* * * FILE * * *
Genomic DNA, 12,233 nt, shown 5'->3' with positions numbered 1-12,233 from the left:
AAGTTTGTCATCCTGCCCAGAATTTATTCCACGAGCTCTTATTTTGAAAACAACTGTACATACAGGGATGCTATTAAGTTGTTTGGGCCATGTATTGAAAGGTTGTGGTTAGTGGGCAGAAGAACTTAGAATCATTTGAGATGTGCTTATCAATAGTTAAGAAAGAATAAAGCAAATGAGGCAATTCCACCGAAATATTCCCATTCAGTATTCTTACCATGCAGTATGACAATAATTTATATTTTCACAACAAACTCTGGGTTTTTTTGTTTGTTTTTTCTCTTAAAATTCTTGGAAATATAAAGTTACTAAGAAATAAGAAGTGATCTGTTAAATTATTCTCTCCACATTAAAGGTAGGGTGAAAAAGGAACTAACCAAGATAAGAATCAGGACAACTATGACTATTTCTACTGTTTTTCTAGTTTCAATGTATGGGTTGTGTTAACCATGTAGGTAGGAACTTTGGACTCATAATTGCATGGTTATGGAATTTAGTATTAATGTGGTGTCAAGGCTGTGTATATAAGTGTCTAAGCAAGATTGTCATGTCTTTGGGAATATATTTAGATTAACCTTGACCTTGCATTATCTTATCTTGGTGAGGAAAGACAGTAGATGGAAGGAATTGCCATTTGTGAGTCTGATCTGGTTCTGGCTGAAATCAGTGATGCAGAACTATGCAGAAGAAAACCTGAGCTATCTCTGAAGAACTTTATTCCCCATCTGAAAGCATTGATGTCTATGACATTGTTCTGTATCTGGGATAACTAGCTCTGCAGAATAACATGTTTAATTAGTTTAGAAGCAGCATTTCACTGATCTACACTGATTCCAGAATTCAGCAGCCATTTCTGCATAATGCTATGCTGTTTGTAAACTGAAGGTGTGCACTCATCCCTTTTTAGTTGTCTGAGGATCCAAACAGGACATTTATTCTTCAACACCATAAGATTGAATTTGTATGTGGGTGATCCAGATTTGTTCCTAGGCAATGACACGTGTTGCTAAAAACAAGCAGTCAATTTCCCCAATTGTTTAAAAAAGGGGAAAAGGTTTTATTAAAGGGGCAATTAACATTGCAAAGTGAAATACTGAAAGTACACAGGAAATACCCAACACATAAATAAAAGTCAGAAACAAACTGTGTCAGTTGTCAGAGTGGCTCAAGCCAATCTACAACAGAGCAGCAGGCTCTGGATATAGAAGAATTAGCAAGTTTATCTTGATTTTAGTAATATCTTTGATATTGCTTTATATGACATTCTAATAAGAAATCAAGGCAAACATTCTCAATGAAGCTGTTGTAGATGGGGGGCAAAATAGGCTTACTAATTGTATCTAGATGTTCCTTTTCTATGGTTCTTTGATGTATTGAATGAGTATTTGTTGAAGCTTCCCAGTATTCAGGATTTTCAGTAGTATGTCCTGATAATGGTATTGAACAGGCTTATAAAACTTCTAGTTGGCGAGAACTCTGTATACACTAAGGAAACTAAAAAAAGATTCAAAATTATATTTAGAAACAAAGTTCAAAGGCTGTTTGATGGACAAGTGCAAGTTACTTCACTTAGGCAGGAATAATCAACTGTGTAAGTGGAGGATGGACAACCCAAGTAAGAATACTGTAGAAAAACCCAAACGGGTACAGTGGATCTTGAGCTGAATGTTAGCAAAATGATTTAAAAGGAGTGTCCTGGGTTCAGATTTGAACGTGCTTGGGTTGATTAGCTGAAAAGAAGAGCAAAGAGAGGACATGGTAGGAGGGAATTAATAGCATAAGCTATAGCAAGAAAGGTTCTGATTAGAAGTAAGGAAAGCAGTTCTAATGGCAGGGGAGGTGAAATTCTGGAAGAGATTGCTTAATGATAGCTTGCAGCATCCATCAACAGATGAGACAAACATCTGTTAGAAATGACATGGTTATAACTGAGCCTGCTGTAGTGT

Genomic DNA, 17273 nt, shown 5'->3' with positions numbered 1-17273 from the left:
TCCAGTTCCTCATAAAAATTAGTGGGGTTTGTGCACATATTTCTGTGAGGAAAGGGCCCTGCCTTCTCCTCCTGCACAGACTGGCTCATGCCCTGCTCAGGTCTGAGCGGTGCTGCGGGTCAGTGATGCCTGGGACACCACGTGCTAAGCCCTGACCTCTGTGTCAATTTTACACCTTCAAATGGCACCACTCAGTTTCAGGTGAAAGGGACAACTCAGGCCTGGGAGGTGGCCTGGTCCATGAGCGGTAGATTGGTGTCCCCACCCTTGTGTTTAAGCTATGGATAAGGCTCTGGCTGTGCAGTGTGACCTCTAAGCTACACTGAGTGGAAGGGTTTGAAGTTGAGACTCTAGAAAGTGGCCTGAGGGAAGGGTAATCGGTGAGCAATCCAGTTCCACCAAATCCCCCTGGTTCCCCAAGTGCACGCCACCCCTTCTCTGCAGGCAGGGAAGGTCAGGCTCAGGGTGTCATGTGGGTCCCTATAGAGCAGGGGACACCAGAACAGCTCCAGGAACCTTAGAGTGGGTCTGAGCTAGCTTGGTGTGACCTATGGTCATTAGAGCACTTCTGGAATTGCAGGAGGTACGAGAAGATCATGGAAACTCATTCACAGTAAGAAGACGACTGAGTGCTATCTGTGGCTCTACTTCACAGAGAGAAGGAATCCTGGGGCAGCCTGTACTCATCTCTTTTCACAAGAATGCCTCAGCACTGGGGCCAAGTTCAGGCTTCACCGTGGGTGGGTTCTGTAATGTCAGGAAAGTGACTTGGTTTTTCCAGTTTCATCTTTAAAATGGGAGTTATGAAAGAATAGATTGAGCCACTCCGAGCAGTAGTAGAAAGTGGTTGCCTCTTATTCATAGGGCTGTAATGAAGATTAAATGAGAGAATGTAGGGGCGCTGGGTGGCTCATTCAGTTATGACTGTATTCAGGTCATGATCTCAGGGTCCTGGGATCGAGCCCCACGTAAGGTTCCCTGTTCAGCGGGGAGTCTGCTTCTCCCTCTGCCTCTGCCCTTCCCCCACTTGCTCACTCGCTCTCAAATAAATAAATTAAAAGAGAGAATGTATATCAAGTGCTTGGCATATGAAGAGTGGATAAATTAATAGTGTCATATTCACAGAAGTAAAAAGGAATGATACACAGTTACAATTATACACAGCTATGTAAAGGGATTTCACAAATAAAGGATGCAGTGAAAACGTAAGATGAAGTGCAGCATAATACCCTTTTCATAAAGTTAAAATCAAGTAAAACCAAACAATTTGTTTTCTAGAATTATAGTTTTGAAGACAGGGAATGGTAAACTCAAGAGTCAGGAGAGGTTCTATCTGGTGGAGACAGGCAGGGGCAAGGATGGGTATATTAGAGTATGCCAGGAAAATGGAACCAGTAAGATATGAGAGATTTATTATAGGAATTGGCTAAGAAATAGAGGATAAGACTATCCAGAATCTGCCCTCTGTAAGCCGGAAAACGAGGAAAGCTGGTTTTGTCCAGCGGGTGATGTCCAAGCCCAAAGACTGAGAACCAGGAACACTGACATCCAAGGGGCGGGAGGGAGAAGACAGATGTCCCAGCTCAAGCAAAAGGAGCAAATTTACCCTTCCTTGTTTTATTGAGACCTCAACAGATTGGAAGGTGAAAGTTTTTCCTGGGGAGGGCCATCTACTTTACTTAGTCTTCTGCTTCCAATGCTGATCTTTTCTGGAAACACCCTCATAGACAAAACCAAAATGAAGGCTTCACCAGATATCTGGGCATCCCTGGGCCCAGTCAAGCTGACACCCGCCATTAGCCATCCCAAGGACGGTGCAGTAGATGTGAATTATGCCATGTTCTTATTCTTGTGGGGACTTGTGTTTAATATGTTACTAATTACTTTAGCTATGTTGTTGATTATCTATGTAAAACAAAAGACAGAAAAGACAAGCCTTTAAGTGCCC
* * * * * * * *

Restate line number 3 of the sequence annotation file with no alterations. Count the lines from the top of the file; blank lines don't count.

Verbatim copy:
Genomic DNA, 17273 nt, shown 5'->3' with positions numbered 1-17273 from the left: